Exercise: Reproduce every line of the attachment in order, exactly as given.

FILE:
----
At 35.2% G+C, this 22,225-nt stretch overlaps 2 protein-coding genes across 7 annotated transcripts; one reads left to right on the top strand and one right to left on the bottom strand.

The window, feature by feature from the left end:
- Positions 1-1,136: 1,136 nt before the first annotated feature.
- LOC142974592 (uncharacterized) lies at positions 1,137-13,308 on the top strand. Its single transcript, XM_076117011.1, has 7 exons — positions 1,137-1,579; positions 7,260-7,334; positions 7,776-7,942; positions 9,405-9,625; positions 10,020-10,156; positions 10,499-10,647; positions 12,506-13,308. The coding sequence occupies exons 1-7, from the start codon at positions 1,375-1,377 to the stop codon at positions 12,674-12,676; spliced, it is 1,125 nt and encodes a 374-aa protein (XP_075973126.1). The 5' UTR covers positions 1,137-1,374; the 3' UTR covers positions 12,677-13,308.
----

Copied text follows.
At 35.2% G+C, this 22,225-nt stretch overlaps 2 protein-coding genes across 7 annotated transcripts; one reads left to right on the top strand and one right to left on the bottom strand.

The window, feature by feature from the left end:
- Positions 1-1,136: 1,136 nt before the first annotated feature.
- LOC142974592 (uncharacterized) lies at positions 1,137-13,308 on the top strand. Its single transcript, XM_076117011.1, has 7 exons — positions 1,137-1,579; positions 7,260-7,334; positions 7,776-7,942; positions 9,405-9,625; positions 10,020-10,156; positions 10,499-10,647; positions 12,506-13,308. The coding sequence occupies exons 1-7, from the start codon at positions 1,375-1,377 to the stop codon at positions 12,674-12,676; spliced, it is 1,125 nt and encodes a 374-aa protein (XP_075973126.1). The 5' UTR covers positions 1,137-1,374; the 3' UTR covers positions 12,677-13,308.